Lorraine Gala Lewis

Laguna, Taos, Hopi Pueblos

Curator Lorraine Gala Lewis (Laguna, Taos, Hopi) is a graduate of the Institute of American Indian Arts, Santa Fe, and a clay artist who loves to paint. She works closely with museums and art institutions throughout the country, viewing collections and research, and is also an advocate for social and environmental issues concerning the protection of Pueblo natural lands and cultural resources.


Tribal Affiliations:

Artwork Affiliations:

Lorraine chose the following for the Grounded in Clay exhibit:

Mesa Verde ladle c. 1050–1300 Clay and paint 􀂊 2¼ x 11'⁄( x 5½ in. (5.7 x 30.2 x 14 cm) IAF.2400

Mesa Verde mug
c. 1150–1300
Clay and paint
4½ x 4 in. (11.4 x 10.2 cm)
Collection School for Advanced Research

Strength from Our Ancestors

Throughout my life, I have been very fortunate to visit such historically important places as Bandelier, Puye Cliffs, Mesa Verde, and Chaco Canyon. I love walking the same paths as those walked by my ancestors, following their footsteps, feeling their presence, seeing pottery, and studying drawings. I introduce myself to my ancestors, tell them of my intentions, leave my offering, and thank the ancient ones for walking with me and showing me their home. I experience a place of gathering for our people, and feel and understand the environment and its elements. In these surroundings, I always feel a sense of renewal and balance. This is reflected in my re-creations of ancestral pottery.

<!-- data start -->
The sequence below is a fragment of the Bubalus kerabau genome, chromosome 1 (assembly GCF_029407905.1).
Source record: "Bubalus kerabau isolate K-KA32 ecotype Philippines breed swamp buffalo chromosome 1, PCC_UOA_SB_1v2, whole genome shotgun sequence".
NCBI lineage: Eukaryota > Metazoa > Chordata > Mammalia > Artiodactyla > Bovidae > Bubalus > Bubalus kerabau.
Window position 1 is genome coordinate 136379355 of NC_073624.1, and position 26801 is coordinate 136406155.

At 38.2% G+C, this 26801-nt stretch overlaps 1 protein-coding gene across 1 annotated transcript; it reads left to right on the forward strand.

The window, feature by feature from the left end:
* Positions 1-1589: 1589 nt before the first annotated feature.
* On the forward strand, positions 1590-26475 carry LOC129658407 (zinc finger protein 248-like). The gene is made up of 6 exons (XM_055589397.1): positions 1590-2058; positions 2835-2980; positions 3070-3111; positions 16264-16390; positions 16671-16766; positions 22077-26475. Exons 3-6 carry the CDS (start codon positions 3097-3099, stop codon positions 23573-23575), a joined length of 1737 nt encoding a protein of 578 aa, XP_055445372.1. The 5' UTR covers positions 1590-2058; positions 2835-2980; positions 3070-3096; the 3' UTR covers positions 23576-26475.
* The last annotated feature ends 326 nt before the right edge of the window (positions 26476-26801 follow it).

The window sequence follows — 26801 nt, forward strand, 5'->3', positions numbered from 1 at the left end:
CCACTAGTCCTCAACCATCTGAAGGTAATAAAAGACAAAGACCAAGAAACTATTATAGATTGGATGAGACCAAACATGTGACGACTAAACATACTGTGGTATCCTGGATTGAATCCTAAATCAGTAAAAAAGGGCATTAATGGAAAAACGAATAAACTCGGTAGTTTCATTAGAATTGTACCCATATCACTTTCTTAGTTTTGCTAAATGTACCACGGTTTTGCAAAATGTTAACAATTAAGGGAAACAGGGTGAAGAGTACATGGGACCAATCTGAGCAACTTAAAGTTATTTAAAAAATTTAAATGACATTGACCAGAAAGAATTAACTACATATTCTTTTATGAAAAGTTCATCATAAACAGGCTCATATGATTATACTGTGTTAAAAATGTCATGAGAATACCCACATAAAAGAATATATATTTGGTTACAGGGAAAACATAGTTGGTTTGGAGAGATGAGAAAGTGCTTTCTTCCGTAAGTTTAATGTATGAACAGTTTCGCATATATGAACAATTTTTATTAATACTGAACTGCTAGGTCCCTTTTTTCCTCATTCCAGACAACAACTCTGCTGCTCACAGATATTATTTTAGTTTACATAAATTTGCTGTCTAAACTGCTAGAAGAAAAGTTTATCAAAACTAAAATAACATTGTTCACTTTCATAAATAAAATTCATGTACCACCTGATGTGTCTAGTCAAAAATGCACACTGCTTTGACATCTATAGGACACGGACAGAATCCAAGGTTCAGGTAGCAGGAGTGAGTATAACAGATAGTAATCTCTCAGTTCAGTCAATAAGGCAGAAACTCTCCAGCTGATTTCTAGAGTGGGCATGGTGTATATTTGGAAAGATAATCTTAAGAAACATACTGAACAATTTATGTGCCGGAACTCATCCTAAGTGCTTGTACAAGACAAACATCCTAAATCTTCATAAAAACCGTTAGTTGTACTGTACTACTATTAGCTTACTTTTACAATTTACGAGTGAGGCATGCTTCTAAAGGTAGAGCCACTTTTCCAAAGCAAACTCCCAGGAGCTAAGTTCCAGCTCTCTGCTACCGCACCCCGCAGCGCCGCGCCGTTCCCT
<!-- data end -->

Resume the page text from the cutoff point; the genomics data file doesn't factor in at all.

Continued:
My creativity deepens by my visiting these places and studying early art forms. Embedded in these locations are stories of our emergence into this world, of our livelihood, and of our spiritual journey. Such stories are evident in our traditional arts, early paintings, and rock carvings. Many mugs were found in the Mesa Verde area. These vessels served the community for both utilitarian and ceremonial purposes. When I see our ancestral pottery, the bold painting styles draw me in. The contrasting black-and-white designs are striking and the shapes distinctive. The pieces have an almost contemporary feel. These vessels capture the significance of life and our relationship to the universe.

I often wonder who made and designed this mug. Who held it and cared for it, so it could be seen hundreds of years later? I imagine the taste of water in this mug and how it brought strength to the person drinking from it, helping them in their life’s journey.

With clay, you are bringing to life a feeling that comes from within; it becomes a part of you, and everything you touch and create has a purpose.